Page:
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#Elections2019: Sinn Féin's Cork City Council seats under threat from Greens

Sorting out the election ballot papers at the Count Centre in Nemo Rangers GAA Sports Centre. Picture: Howard Crowdy

Sinn Féin could be set to lose as many as half of its seats on Cork City Council as the Green Party look set to make significant gains.

Final tallies have been completed at Nemo Rangers GAA Club ahead of the full count and it is good news for the Green Party which could be set to claim as many as four seats in Cork City Hall.

Former councillor and senator Dan Boyle and newcomers Oliver Moran, Lorna Bogue and Colette Finn all look to be in a strong position after the tallies.

The Labour Party also look set for a return to the council after being wiped out in 2014. John Maher, the party's candidate in the North-East ward has performed strongly in the tallies. However, it looks like much of the centre-left vote has backed green candidates instead of Labour in other parts of the city.

The tallies make for good reading for Fianna Fail, too, with the party confident of retaining all ten of its seats. The tallies indicate that the party could top the poll in both northside wards and it is likely to perform strongly in each of the southside constituencies too.

Cllr Kenneth O'Flynn has almost secured a quota on the first run, while former Lord Mayor Tony Fitzgerald is in a strong position too.

Fine Gael look well positioned to claim at least one seat in every constituency, with former Lord Mayor Des Cahill not far off a quota on the tallies alone, while it is good news for county Councillor Derry Canty, who looks set to top the poll in Cork City South-West. He is moving into the City as part of the extension of the boundary to include Ballincollig.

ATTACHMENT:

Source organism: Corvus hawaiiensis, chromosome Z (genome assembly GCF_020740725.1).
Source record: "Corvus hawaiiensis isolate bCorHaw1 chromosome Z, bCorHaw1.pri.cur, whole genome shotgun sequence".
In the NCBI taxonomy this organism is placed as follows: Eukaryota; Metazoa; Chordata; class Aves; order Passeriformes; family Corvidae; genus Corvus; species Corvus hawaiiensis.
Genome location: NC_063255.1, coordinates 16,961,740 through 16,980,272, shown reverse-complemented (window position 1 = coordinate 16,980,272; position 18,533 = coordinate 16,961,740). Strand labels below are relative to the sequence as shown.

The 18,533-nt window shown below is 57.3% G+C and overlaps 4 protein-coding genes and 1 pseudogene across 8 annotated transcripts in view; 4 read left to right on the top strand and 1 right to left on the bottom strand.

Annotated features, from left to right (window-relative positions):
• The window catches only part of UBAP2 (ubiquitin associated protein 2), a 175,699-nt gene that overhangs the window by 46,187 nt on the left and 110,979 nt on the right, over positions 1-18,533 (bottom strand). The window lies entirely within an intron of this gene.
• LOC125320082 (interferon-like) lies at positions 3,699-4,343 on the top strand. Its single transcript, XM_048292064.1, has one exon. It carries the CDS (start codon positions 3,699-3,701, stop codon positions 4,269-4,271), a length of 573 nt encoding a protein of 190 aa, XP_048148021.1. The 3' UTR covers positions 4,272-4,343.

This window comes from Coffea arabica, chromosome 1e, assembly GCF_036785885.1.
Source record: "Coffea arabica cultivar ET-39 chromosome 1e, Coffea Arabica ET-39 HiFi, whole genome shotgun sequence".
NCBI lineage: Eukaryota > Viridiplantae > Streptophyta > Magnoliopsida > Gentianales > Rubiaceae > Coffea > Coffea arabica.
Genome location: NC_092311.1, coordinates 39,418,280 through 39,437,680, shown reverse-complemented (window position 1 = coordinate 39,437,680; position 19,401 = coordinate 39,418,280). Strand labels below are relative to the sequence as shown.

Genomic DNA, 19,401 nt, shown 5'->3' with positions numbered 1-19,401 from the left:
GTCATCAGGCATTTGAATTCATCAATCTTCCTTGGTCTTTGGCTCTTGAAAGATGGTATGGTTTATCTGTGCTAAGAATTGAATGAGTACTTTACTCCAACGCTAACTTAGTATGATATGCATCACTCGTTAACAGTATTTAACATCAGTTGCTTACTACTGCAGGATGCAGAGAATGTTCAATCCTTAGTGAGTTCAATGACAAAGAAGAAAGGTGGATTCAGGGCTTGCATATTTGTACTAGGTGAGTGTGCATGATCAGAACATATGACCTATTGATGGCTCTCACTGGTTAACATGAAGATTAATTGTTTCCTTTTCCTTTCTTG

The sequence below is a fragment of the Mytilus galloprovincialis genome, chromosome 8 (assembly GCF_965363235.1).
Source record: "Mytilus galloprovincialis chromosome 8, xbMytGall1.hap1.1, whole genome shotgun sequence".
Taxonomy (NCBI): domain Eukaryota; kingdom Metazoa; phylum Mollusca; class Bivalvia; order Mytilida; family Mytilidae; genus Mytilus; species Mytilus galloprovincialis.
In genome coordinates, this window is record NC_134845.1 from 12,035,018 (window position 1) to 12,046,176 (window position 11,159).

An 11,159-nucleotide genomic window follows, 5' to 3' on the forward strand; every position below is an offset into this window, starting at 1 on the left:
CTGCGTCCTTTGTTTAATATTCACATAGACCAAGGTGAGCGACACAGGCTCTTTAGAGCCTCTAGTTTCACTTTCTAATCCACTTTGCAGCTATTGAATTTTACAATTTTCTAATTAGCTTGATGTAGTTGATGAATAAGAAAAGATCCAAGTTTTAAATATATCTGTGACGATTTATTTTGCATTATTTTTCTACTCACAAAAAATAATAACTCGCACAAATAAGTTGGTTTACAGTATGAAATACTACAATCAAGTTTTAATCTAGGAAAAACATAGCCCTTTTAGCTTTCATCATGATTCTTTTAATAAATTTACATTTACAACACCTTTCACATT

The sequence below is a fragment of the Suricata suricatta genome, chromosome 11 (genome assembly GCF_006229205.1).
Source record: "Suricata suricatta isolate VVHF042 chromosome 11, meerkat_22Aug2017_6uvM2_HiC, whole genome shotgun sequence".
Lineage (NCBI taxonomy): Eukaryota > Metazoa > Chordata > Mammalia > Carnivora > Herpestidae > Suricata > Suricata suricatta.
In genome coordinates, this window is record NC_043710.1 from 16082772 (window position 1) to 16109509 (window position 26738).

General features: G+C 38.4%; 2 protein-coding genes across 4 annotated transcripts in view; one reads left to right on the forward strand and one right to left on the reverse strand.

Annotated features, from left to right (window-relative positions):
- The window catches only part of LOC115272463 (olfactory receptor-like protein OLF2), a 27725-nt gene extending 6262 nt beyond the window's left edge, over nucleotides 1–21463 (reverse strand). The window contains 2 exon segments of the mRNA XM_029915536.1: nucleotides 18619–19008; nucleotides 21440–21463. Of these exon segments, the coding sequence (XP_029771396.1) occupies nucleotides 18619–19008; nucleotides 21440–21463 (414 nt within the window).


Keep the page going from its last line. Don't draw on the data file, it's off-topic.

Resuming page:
Anxious faces as the count continues at the Local Election Count in Nemo Rangers GAA Sports Centre. Picture: Howard Crowdy
Anxious faces as the count continues at the Local Election Count in Nemo Rangers GAA Sports Centre. Picture: Howard Crowdy

It has been a mixed day for smaller parties and Independents too. While Lord Mayor of Cork Cllr Mick Finn looks sure to top the poll in Cork City South-Central for the second election running, it has been more of a challenge for Cllr Paudie Dineen to retain his seat.

Solidarity councillor Fiona Ryan could be in a position to retain her seat in Cork City North-West but there is likely to be more of a battle in North-East, with the Workers Party and the other far left candidates splitting the vote there.

For Sinn Fein, it has been a disappointing day. After dominating the northside of the city in 2014, the party is set to lose three or four seats based on the tallies. While councillors Thomas Gould and Kenneth Collins look strong, Cllr Fiona Kerins, Cllr Mick Nugent and Cllr Chris O'Leary look set to face a battle to retain their seats.

Turnout throughout the city was low. Each of three southside constituencies recorded less than 50%, while Cork City North-West saw just 40.72%.

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